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Tuesday, April 25, 2017
- It was only seven in the morning when Mohamed Abdi spread out a rug a few metres away from an artillery crater, up in the Qandil mountains of northern Iraq. This Iraqi Kurd from Suleimaniyah, 260 kilometres northeast of Baghdad, was ready to celebrate the Newroz – the Kurdish and Persian New Year – along with his family.
They had travelled here for what promised to be the most special Newroz festival in years — not only for its setting in these imposing snow-capped mountains but for bringing a long-awaited message from Abdullah Ocalan, the imprisoned leader of the Kurdistan Workers Party (PKK).
“Last year there were much less people here, probably because of a fear of bombs. Maybe it’s crowded because we are talking about peace this time,” this former ‘peshmerga’, an Iraqi Kurdish soldier, told IPS.
The Abdis were far from the only family who had risen so early. In fact, over a hundred PKK guerrillas were struggling to manage the unusually busy traffic as thousands of Kurds in hundreds of vans and minibuses crawled along the winding road up to this PKK stronghold.
For almost three decades, the PKK has been fighting the Turkish government in Ankara, in a deadly struggle for language rights and constitutional recognition for the country’s 15 million Kurds that has claimed over 40,000 lives and destroyed thousands of Kurdish villages on both sides of the Turkish-Iraqi border.
Between 30 and 40 million Kurds are today divided by the borders of Iraq, Iran, Turkey and Syria. But on Thursday, those borders seemed to melt away as Kurds from various regions converged here, prepared to wait several hours to hear news of a ceasefire.
Starred PKK flags mingled with the yellow and green flags of the Kurdistan Democratic Party (KDP) and the Patriotic Union of Kurdistan (PUK), the dominant coalitions in the Iraqi Kurdistan Region.
The stage set up for musical performances, speeches, and even small theatre sketches attracted most of the attention. Blown-up images of the most prominent deceased PKK fighters – including the three Kurdish female activists murdered in Paris in January — stood out starkly against the snowy peaks, rising above a sea of heads and thousands of waving flags.
People lined up to have their pictures taken next to huge portraits of the Kurdish leader, imprisoned since 1999; food and tea was served and books were sold from makeshift stalls. Many also took the chance to greet long-lost friends and relatives.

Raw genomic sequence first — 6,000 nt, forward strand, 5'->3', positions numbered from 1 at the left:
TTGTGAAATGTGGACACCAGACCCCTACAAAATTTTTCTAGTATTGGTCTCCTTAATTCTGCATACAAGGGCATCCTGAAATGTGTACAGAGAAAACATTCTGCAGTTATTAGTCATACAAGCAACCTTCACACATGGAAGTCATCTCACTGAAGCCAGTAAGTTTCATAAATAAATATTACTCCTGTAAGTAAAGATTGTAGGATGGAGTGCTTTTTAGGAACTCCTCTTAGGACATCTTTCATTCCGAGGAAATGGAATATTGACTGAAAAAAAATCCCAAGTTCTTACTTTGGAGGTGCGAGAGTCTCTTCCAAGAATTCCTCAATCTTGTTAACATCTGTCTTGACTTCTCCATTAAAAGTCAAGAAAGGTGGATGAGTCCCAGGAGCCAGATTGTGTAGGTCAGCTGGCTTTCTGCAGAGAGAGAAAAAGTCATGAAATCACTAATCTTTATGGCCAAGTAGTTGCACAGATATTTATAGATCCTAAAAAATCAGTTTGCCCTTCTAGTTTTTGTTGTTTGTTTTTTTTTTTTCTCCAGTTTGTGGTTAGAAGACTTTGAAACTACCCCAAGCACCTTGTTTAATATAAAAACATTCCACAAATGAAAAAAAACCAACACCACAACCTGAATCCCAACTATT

Having driven up here from Van, 920 kilometres east of Ankara, Gulistan hugged her younger brother for the first time since he joined the PKK four years ago.
“We have seven family members in the PKK and we are all very proud of them,” claimed their father Muhamed.Three Kurds queued next to them to get a picture with the young fighter, a request that was made of each and every guerrilla present that day.
“We have driven from Erbil (the administrative capital of the Iraqi Kurdistan Region, 320 kilometres away from Baghdad) to celebrate Newroz with our brothers from the north,” Nashuan, a young Iraqi Kurd, told IPS.
Ayub Salahadin, a taxi driver from Suleimaniya, echoed his sentiments.
“The PKK today reminds us Iraqi Kurds of what we were just twenty years ago. We all feel some kind of nostalgia when we see these young guys,” he told IPS, referring to the decades-long guerrilla war that Iraqi Kurds fought against Saddam Hussein’s regime. That conflict ended only after the Kurds started building up their own autonomous region in 1991, after the First Gulf War.
Ocalan’s message was officially read out by leaders of the pro-Kurdish Peace and Democracy Party (BDP) in Diyarbakir, Turkey’s biggest Kurdish city, located about 670 kilometres southeast of Ankara. At two o’clock the message reached the roughly 8,000 people gathered in Qandil.
According to the ceasefire declaration, “The stage has been reached where our armed forces should withdraw beyond the borders…It’s not the end. It’s the start of a new era.”
PKK Chief Leader Murat Karayilan confirmed the statement in a broadcasted message late Thursday afternoon.
Although the mood in the mountains was joyful, many of the older generation struck a wary tone when discussing the future.
“It’s not just us who need to make a move towards peace — Turkey should do her part too,” explained Saharestan, a veteran fighter from Afrin, a Kurdish town in the north of Syria.
Years of struggle in the mountains have already turned this middle-aged woman’s hair completely white; a seasoned fighter, she is hesitant to express optimism, claiming that Turkey has fooled the Kurds “too often” in the past.
If negotiations remain on track, Saharestan and her comrades will cease armed activities in Turkey and withdraw definitively to these mountains.
In a clear move toward dialogue, the PKK handed over eight prisoners – six soldiers, a policeman and a civil servant – to Ankara on Mar. 13.
But unsettled issues and simmering tensions suggest the road to peace will not be smooth.
“I don’t feel too optimistic,” confessed Mahmud, an Iranian Kurdish fighter. “It’s mandatory that Apo (a popular nickname for Ocalan) is released from prison, in order to finally reach a peace agreement between the two parties,” he stressed.
In fact, prudence seemed to be the most popular sentiment among the guerrillas.
“We cannot comment on anything until we have examined in depth Ocalan’s message,” PKK Press Liaison Roj Welat told IPS from a tent adjacent to the stage.
“Nonetheless, it is obvious to everybody that Turkish policy in the Middle East has failed. Besides, the whole region has been shaken by a wave of revolts and unrest for the last two years — these two factors shall definitely play a key role in Ankara’s will for peace.”